For the past few years I've signed my email with the above Web link, which leads the curious to a home page at Princeton, listing seven online courses I've built. All of these efforts are modest: they have limited graphics, no whirling GIFS or Web counters. Mostly they are text, blue oceans of it, listing Web links for hundreds of sites that offer research information, online texts, and collections of relevant images. My Web sites are simply reference desks, organized to complement the readings I have assigned for classes.
When I began to compile these sites in 1994, my colleagues in English were baffled and my only campus support came from the computing center, which gave some money to fund a summer graduate assistant. I taught her to surf the Web, using "crawler" engines that now seem antiquated, and she brought me bookmarks, which I organized in an outlining word processor. Then I tediously coded in HTML, learning by trial and error how to set type in the cyber-equivalent of a hand letterpress.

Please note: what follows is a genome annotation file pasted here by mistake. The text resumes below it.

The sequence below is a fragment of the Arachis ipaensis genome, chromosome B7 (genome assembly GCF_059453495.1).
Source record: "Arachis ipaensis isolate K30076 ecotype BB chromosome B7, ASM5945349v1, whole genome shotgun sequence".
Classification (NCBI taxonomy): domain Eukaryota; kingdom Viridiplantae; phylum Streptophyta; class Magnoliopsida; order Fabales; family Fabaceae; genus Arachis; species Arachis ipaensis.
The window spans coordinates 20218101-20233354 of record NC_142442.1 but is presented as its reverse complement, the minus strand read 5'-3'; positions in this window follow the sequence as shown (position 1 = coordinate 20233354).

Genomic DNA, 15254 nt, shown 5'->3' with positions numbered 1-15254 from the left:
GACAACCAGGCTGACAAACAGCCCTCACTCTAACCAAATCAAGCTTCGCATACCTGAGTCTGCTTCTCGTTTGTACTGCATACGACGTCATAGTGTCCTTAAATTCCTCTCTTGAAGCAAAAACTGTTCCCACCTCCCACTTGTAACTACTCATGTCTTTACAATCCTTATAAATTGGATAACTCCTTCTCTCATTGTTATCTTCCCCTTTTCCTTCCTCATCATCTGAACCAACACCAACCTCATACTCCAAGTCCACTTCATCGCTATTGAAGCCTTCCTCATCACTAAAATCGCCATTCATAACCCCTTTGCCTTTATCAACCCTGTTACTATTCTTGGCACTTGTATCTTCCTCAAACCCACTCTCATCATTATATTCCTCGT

Today the business of writing Web pages has vastly speeded up, and I am no longer an anomaly in a department that sports its own Web page and lists every course online. The tools for searching and writing havegreatly improved: now I search with my own engine, appropriately named "Retriever," and I store thousands of bookmarks in a private database, called "Surf Scout" (a subset of Panorama, by ProVUE Development). In practical terms, these tools let me quickly look for topics, secure Web addresses, and build pages in an HTML editor (PageMill). In about three hours, I can prepare a complete set of links for a lecture or seminar.
Yet that efficiency of production does not make teaching any easier or less daunting. How should we use the Web in our classrooms? Over the years, I've conducted various teaching experiments. Sometimes in lectures I project Web sites to show images or texts--but in truth, a 35-mm slide projector does a better job. In seminars I have also displayed Web pages, but generally to make brief discussion points. The Web is less useful in these situations because it interferes with the high bandwidth of human conversation, distracting us with a technology that remains slow, cumbersome, and all too prone to system bombs.